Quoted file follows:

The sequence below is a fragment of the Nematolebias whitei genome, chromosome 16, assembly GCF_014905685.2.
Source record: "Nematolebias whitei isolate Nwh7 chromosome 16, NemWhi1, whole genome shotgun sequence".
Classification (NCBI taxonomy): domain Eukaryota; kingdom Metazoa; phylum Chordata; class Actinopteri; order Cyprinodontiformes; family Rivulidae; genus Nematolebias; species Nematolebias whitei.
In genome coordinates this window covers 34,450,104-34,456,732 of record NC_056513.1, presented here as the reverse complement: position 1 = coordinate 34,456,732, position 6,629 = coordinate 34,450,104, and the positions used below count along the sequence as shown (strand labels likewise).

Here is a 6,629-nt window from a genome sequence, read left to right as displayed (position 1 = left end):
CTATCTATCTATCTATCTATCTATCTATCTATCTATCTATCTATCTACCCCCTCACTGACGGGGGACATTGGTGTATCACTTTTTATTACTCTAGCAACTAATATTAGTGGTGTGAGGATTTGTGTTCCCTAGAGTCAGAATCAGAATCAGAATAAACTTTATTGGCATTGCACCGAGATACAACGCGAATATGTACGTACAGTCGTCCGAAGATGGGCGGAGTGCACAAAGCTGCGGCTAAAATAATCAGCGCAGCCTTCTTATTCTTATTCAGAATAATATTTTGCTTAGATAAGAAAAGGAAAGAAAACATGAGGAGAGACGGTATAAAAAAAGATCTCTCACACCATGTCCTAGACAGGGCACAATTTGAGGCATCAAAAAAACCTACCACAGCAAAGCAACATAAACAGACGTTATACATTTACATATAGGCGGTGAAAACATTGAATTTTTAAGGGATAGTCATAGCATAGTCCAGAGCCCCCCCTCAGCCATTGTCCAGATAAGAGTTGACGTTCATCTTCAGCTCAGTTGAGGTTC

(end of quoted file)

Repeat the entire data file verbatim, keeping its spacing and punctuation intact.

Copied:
The sequence below is a fragment of the Nematolebias whitei genome, chromosome 16, assembly GCF_014905685.2.
Source record: "Nematolebias whitei isolate Nwh7 chromosome 16, NemWhi1, whole genome shotgun sequence".
Classification (NCBI taxonomy): domain Eukaryota; kingdom Metazoa; phylum Chordata; class Actinopteri; order Cyprinodontiformes; family Rivulidae; genus Nematolebias; species Nematolebias whitei.
In genome coordinates this window covers 34,450,104-34,456,732 of record NC_056513.1, presented here as the reverse complement: position 1 = coordinate 34,456,732, position 6,629 = coordinate 34,450,104, and the positions used below count along the sequence as shown (strand labels likewise).

Here is a 6,629-nt window from a genome sequence, read left to right as displayed (position 1 = left end):
CTATCTATCTATCTATCTATCTATCTATCTATCTATCTATCTATCTACCCCCTCACTGACGGGGGACATTGGTGTATCACTTTTTATTACTCTAGCAACTAATATTAGTGGTGTGAGGATTTGTGTTCCCTAGAGTCAGAATCAGAATCAGAATAAACTTTATTGGCATTGCACCGAGATACAACGCGAATATGTACGTACAGTCGTCCGAAGATGGGCGGAGTGCACAAAGCTGCGGCTAAAATAATCAGCGCAGCCTTCTTATTCTTATTCAGAATAATATTTTGCTTAGATAAGAAAAGGAAAGAAAACATGAGGAGAGACGGTATAAAAAAAGATCTCTCACACCATGTCCTAGACAGGGCACAATTTGAGGCATCAAAAAAACCTACCACAGCAAAGCAACATAAACAGACGTTATACATTTACATATAGGCGGTGAAAACATTGAATTTTTAAGGGATAGTCATAGCATAGTCCAGAGCCCCCCCTCAGCCATTGTCCAGATAAGAGTTGACGTTCATCTTCAGCTCAGTTGAGGTTC